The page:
Consider also, I was riding unladen, so all-up the weight was only about 95 kg (210 lb) and I expect that the rider of a fully-laden trike may ﬁnd the limitations of regen.
Brake-assist is the automatic version of regen, selected via the easy-to-use menu system. While riding, it cuts in automatically at a preset speed (select anything from
6 to 17 mph) after coasting for a short time, roughly one second.
The feeling is a bit like the overrun from a car engine, but I was never quite sure when it would kick in.
Sometimes I was coasting for some while before it started and, at some low speeds (within the allowed speed range), it never cut in at all.
When it was working, however, it felt about as strong as regen level 1, and continued down to about walking speed, unless a push on the cranks cancelled it. For me, brake-
assist was at best usable, although, potentially, would be of more beneﬁt in undulating and technical riding conditions, adding small amounts of charge to the battery instead of heat to the brakes.
Magnetic connector is keyed to fit with correct polarity.
The combination of rugged multi-terrain trike with powerful assistance was for us, at ﬁrst, a bit of a novelty, but, later, the real advantage of the extra power was
revealed to us. Various applications became appealing: for example, pulling a BOB trailer up a nagging gradient into wind became almost too easy; in fact, we started to
ignore wind direction entirely as headwinds were oflittle concern.
Also, a favourite episode was a ride down a two-mile bridleway, a route of mainly dried mud and grass, something that would’ normally be an uncomfortable 30 minutes on any
machine. Surprisingly enjoyable, the Neodrives gave the speed required to explore the full beneﬁt of suspension — the trike appeared to ﬂoat over bumps, maintaining a satisfyingly high pace.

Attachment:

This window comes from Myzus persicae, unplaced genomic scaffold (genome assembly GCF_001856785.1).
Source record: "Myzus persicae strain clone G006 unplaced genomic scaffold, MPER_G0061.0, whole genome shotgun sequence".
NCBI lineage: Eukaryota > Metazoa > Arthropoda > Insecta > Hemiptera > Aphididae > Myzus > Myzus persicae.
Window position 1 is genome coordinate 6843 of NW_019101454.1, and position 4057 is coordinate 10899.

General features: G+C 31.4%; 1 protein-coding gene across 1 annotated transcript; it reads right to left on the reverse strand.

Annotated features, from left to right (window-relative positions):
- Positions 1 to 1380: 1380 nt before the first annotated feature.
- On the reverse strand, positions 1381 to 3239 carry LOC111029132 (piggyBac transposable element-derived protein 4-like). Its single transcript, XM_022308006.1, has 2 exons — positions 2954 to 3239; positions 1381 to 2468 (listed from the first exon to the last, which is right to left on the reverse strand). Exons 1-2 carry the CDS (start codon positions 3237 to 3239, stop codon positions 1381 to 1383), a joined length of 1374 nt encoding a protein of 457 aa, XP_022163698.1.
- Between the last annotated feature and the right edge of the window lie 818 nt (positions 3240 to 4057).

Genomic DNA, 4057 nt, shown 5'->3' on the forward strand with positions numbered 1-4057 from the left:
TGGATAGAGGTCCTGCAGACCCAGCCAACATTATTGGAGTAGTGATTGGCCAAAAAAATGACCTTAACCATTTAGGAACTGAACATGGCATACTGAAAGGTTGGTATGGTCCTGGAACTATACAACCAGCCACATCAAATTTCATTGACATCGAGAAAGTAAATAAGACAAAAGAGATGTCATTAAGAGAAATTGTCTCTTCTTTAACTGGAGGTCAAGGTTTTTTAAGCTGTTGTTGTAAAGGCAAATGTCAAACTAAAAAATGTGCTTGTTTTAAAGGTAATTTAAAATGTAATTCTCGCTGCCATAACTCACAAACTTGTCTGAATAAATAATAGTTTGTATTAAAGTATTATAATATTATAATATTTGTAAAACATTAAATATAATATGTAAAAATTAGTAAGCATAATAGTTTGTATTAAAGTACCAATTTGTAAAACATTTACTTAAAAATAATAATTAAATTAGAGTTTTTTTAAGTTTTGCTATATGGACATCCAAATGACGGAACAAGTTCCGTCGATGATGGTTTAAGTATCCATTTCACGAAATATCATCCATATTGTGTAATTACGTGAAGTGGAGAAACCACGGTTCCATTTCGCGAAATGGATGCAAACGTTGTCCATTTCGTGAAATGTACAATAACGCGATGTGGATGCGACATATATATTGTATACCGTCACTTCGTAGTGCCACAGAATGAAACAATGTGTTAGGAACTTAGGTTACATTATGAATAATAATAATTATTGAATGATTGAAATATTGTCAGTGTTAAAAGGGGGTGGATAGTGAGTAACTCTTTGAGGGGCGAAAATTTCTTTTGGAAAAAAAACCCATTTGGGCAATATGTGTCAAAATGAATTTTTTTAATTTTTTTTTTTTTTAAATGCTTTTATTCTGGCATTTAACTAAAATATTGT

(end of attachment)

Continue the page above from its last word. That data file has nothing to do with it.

Build-quality of the system was generally excellent and looked to be t ICE ADVENTURE + NE sealed very well against the elements — in particular, the magnetic battery
connector, which will see very regular use for charging. We found the controls easy to get to grips with and the operation of the system made minimal demands on the
rider, causing a secondary effect — that of having all decision-making lifted from the mind.
Our system was running a beta version of ﬁrmware, so the wrinkles in functionality already mentioned should be ironed out in production versions (systems in use may well accept an upgrade). See what you think; a test ride will always be on offer at any ICE dealer. To borrow a line from a large German auto manufacturer, Power is nothing,
without Control, and add to that, the potentially very large range capability and we have a long- , distance system that elegantly and almost seamlessly integrates human
and electrical power.
The Neodrives is available as an option on all Adventure and Sprint models, currently only available in the EU, and only when ordering a new trike — the only exception being
a factory retroﬁt at ICE (Cornwall, UK) or their authorised distributor in Germany, Icletta. A two-year guarantee applies speciﬁcally to the system and one-year for the battery. New trikes are also covered by a limited ten-year guarantee.
ICE recommends buying trikes and accessories via their extensive worldwide dealer network, see www.icetrikes.c0/dealers, and only directly from ICE where local dealers
are not available. The UK RRP for the Neodrives option, when sold with a new trike, is from 21878.27 inc. VAT and the retroﬁt is from £1945.9O inc VAT.